This weekend, 12 anonymous New Yorkers are taking a break from an unenviable task: deciding whether the world’s most infamous drug kingpin is guilty of trafficking, money laundering, and a host of other charges linked to a massive and lucrative criminal enterprise.
The trial of Joaquín “El Chapo” Guzmán, has already provided an unsettling yet fascinating look into the how the former billionaire boss of Mexico’s Sinaloa cartel managed his operations.
The court heard how El Chapo, whose nickname means “Shorty,” instructed his men to bury some victims alive, and how his former beauty queen wife (who is also more than three decades his junior) helped him escape from a maximum security prison in 2015.
On Monday, jurors will start the second week of deliberations about El Chapo’s guilt — somewhat surprising, given the mountain of evidence against him and considering that the defense team’s argument was only 30 minutes long.
The trial has demonstrated the near-impossibility of confronting drug cartels with the hardline militarized approach exemplified by former Mexican President Felipe Calderón who, in 2006, backed up by U.S. cash, began deploying the military against drug cartels.
That approach underestimated the extent of drug cartels’ infiltration and corruption of the Mexican state.
The trial has showcased corruption at every level of the Mexican state, from low-ranking police officers to former Army Generals like Gilberto Toledano, who was accused of allowing drugs to flow through his district in exchange for routine $100,000 bribes.
Another high-ranking corruption accusation is against Genaro García Luna, Mexico’s former secretary of Public Security who helped design Calderón’s troop crackdown on the cartels.
During the trial, former high-ranking member of the Sinaloa cartel Jesus “El Rey” Zambada claimed that he brought two briefcases — one containing six million dollars and the other eight million — to a restaurant for Luna to collect in 2005 and 2006, respectively. Luna strenuously denied the allegations.
“It’s a lie,” he said in a statement to the Mexican newspaper El Universal. “It’s defamatory and prejudice against me to say that any person, police officer or group has brought me money or material goods to change by public or personal performance.”
Perhaps the most astonishing accusation, however, was made by Alex Cifuentes Villa, a Colombian drug lord and ally of Chapo.
He alleged that, in 2012 when the Sinaloa boss was on the run, Guzmán tried to negotiate a $100 million bribe with then-Mexican President Enrique Peña Nieto — an allegation which Nieto, unsurprisingly, denies.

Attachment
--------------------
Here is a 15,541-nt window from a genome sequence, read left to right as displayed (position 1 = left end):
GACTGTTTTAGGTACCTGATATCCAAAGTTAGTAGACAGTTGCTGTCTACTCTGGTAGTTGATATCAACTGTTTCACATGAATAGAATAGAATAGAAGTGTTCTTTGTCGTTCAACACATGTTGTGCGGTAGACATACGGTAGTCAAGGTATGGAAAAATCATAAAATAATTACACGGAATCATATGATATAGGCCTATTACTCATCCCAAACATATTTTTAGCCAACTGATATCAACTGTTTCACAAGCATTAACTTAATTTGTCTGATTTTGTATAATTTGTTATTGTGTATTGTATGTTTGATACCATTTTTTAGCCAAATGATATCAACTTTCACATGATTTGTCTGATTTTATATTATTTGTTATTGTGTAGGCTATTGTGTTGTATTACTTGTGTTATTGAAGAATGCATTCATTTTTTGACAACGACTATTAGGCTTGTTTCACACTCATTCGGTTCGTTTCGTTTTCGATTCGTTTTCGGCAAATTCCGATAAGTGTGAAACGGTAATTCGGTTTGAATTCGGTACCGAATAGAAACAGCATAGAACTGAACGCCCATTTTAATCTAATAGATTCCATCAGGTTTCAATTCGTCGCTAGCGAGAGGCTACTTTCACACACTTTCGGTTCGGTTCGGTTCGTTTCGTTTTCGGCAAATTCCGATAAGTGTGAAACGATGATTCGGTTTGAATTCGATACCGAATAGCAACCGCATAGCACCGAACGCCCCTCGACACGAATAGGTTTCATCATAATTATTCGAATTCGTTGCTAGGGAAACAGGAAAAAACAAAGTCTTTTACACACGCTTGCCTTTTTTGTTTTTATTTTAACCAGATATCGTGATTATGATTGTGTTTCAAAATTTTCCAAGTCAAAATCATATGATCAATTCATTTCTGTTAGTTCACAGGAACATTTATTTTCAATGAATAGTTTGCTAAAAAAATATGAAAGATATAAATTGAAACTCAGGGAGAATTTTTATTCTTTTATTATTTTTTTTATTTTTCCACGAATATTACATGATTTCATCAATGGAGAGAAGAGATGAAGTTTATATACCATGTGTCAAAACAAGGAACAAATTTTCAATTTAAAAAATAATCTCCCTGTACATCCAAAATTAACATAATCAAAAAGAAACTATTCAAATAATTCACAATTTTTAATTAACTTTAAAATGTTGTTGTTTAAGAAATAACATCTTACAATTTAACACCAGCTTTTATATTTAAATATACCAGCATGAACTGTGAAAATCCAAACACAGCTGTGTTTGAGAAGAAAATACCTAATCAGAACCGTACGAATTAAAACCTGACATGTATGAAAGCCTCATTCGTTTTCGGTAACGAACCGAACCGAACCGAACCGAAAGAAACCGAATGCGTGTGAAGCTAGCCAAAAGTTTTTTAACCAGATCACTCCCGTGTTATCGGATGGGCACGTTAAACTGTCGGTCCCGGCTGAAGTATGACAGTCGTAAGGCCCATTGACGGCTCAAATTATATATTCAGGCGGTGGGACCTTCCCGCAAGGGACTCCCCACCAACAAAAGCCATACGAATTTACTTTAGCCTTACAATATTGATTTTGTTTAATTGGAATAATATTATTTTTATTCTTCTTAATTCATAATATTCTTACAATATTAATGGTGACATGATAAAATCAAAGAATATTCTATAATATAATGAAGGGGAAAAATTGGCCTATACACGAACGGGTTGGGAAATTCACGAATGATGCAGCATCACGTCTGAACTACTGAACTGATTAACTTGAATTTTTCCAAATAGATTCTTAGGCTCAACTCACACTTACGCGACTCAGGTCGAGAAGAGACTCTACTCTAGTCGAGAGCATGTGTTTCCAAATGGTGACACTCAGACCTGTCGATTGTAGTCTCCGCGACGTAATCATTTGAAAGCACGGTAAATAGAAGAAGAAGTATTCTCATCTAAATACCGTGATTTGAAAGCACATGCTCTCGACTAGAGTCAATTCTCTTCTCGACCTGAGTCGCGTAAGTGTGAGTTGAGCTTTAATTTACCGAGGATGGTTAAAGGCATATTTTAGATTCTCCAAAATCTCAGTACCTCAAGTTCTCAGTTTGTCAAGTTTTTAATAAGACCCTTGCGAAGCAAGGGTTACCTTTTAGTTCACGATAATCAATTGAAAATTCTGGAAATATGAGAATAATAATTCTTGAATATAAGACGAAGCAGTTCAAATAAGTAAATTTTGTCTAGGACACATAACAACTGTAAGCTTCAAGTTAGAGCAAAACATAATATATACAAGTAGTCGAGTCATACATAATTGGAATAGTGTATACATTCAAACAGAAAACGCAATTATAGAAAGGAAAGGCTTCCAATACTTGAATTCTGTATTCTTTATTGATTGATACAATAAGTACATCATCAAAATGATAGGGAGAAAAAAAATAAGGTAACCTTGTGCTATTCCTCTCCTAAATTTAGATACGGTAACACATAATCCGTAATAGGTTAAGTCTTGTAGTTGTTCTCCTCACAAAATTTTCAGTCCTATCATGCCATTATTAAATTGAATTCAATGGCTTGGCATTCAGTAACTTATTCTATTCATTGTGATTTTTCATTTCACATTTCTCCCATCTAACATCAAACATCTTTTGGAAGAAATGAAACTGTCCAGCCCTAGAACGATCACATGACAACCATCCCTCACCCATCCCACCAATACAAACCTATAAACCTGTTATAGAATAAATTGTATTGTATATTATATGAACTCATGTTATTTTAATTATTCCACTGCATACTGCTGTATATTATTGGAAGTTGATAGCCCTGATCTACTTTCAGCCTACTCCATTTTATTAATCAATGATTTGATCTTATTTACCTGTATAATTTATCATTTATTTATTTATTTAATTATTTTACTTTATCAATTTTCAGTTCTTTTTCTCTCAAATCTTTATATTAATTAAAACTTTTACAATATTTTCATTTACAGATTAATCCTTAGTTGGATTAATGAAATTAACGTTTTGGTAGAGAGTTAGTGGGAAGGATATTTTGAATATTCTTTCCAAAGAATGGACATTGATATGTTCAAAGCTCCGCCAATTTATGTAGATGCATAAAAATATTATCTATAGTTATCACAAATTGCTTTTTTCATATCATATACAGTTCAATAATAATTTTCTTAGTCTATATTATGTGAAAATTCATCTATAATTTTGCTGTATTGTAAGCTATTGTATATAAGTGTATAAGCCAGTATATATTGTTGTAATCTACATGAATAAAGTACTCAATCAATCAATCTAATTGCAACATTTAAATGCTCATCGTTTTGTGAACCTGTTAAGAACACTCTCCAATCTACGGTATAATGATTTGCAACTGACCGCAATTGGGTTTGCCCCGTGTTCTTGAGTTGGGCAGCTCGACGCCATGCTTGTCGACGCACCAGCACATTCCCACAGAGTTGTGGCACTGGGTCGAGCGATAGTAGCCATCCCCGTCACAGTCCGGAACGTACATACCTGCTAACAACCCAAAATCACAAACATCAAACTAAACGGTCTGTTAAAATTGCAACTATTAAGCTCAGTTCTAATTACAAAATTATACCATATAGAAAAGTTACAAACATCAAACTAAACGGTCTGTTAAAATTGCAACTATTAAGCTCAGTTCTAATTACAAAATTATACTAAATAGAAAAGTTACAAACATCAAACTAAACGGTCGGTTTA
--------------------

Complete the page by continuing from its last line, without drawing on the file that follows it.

It’s important to take these accusations with a grain of salt. The Nieto allegations, after all, were made during a cross-examination of Cifuentes by El Chapo’s defense, whose main argument is that Mexico’s corrupt government singled out El Chapo to take the blame.
“When it comes to the Guzmán trial and some of its more sensational revelations, it’s best to maintain skepticism on some fronts,” Malcom Beith, a journalist who has covered the drug war extensively, wrote in the Washington Post. “While it’s also certainly possible that top officials were corrupted, Guzmán likely didn’t need Peña Nieto’s, or any other president’s, help.”
Although perhaps hyperbolic, the accusations at the El Chapo trial demonstrate the very real problem of corruption which continues to stymie efforts to dial back Mexico’s brutal, drug-related violence.
The country currently ranks 138 on Transparency International’s corruption index, on par with Russia and Papua New Guinea. As ProPublica has noted, DEA cooperation with supposedly elite Mexican law-enforcement units has regularly led to violent cartel retribution on Mexicans, because those units have been compromised.
An example of how fed up Mexicans are of corruption can be seen with election of Andrés Manuel López Obrador, or AMLO, a leftist populist who highlighted corruption as a major issue in Mexico and promised to stamp down on it. In Brazil, continued public anger of the massive Operation Car Wash corruption scandal was also instrumental in delivering the election to far-right candidate Jair Bolsonaro in October.
U.S. President Donald Trump consistently has tried to appear tough on crime, fear-mongering about the cartels’ abilities in order to get further support for his wall. At the same time however, he has passed deregulatory business policies which make it easier for drug lords like El Chapo to launder their money and move from brutality into legitimacy.
“In Mexico there’s a systemic problem with drug cartels, so any financial loopholes will be exploited ruthlessly,” said Oliver Bullough, an expert on money-laundering, previously told ThinkProgress.
“It’s quite important to recognize [drug-smuggling] is a business like any other, so the financial tricks they use are the same tricks and strategies a legal business would use — that’s why they need these systems to work.”
El Chapo will most likely spend the rest of his life behind bars. But even in his absence, Mexico is experiencing record levels of murders. Without a more thorough examination of the underlying problems affecting the country, such as the corruption underlined during his trial, the cycle of violence is set to continue.